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Raumfahrt - AURORA-Rakete gestartet

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3.03.2014

AURORA ROCKET LAUNCHED: Last night, with green lights swirling overhead, scientists at the University of Alaska's Poker Flat Research Range launched a 48-foot sounding rocket directly into the aurora borealis. "For weeks we've been sitting out all night every night, and though we've seen many good aurora, we haven't seen the type we wanted, in the position we wanted - until now," says graduate student Jason Ahrns, who sends this picture of the rocket in flight:
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Rocket Launch Over Aurora
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I have been participating in a campaign to launch a 48 foot sounding rocket into an auroral arc. For weeks weve been sitting out all night every night, and though weve seen many good aurora, we havent seen the type we want, in the position we want - until tonight. Preliminary expectations are that the launch is a total and complete success with lots of good science to come out of it.
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The rocket launch was part of a NASA-sponsored campaign called GREECE---short for "Ground-to-Rocket Electrodynamics-Electrons Correlative Experiment." Marilia Samara, a space scientist at the Southwest Research Institute in San Antonio, Texas, is the principal investigator.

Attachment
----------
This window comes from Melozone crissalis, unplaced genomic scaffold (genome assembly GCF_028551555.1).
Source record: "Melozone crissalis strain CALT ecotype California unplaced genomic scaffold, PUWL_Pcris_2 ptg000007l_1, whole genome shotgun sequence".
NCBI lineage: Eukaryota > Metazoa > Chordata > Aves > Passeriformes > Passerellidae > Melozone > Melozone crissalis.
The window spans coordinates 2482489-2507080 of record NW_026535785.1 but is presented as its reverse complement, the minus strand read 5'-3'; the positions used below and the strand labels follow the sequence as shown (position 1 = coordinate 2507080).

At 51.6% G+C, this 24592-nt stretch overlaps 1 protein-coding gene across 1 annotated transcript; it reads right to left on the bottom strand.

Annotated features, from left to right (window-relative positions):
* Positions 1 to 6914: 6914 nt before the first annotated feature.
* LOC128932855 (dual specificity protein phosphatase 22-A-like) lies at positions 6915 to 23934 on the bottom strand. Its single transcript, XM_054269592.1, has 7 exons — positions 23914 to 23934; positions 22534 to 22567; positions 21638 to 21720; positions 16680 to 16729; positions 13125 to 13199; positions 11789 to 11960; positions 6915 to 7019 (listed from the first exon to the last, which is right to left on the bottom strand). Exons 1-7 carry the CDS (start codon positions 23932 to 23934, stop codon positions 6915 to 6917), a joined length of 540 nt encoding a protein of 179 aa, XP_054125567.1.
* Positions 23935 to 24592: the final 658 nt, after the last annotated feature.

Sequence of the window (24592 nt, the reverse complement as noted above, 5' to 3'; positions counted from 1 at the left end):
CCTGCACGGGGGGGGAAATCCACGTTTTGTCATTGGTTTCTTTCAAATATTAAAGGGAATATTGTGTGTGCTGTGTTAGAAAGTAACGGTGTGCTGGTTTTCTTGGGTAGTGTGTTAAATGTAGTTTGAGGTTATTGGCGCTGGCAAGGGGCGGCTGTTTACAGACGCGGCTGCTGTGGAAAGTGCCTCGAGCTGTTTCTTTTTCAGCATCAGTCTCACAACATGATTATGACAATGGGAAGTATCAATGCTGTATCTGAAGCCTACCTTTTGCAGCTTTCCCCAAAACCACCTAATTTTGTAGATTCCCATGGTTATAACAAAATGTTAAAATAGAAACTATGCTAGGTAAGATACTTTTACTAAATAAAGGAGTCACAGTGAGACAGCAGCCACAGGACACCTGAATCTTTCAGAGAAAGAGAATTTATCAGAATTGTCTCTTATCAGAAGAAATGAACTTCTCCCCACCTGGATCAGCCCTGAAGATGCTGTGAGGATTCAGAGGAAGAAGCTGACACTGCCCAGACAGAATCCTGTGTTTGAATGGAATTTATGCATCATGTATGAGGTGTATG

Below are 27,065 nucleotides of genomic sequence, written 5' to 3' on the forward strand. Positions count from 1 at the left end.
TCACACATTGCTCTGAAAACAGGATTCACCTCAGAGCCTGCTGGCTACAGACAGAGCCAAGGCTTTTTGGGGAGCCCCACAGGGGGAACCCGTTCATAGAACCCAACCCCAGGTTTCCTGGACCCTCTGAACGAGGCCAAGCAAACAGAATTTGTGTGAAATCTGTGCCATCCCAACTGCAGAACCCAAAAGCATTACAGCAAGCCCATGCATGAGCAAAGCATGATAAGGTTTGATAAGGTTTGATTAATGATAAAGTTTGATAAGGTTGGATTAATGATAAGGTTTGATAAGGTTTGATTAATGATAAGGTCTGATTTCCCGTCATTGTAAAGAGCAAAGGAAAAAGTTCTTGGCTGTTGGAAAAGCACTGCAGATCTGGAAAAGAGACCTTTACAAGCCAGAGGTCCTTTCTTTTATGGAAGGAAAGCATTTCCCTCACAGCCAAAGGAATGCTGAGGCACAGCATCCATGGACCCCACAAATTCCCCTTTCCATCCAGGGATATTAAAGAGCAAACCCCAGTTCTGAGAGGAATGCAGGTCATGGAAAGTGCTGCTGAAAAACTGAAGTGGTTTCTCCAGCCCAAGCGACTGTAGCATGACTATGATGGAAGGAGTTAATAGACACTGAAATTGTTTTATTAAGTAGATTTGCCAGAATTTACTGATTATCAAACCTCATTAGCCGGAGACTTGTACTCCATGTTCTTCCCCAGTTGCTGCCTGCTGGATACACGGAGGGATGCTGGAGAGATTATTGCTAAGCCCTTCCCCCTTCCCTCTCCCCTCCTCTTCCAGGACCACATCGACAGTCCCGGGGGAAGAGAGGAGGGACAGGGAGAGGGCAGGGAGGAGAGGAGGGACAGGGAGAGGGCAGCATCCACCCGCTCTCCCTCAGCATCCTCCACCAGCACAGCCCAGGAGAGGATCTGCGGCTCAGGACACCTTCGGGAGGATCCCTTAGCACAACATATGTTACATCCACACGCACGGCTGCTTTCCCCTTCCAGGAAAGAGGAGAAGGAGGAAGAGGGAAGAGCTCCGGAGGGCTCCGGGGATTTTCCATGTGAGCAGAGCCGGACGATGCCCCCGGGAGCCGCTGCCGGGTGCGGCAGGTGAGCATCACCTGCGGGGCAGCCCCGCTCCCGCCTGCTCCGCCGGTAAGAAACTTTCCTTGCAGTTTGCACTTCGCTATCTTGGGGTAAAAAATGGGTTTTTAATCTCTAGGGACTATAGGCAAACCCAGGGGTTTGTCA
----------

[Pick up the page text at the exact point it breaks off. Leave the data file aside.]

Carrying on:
GREECE aims to solve a long-standing mystery about auroras: Often, when a display begins, the lights are placid and widely spread across thousands of kilometers. Then, for reasons no one fully understands, the auroras will break up into highly-structured and rapidly changing arcs, swirls, curls, pillars, even "flames," with changes occurring on fraction-of-a-second time scales. Sensors on the Data from the sounding rocket will help researchers unravel the electrodynamics underlying these sudden and unpredictable transitions.
"Preliminary expectations are that the launch was a total and complete success with lots of good science to come out of it," reports Ahrns. 
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NIGHTLY UPDATE

NOTES:

  • Launch planned from Pad 3 of Poker Flat Research Range, Mile 30, Steese Highway, AK.
  • Local time at Poker Flat Research Range is Alaskan Standard Time, AKST (AKST = UT – 9H).

Sun, 02 Mar 2014 (03 Mar 2014 UT) – Night 24

Vertical Check complete, 0412 UT.

Solar wind and IMF conditions are promising this evening as we approach the opening of the window at 0500 UT.  The IMF Bz has been southward at around -5 nT for the past 6 hours.  Solar wind speed has been dropping slowly from 375 to 350 km/s, concurrent with slow increase in density from around 2 to 6 1/cm^3.  The GOES magnetometers indicate somewhat more compression on the dayside today than yesterday, and the downward trends towards the usual minima in the midnight sector are steeper than last night, with at least one downward spike in the 0200 to 0300 UT interval.

As the Sun sets here at PKR and VEN, the Little Red and Little Green Arcs of the North are already apparent somewhat off the northern horizon at both locations, and are faintly visible even to the naked eye in the fading twilight from the SOC.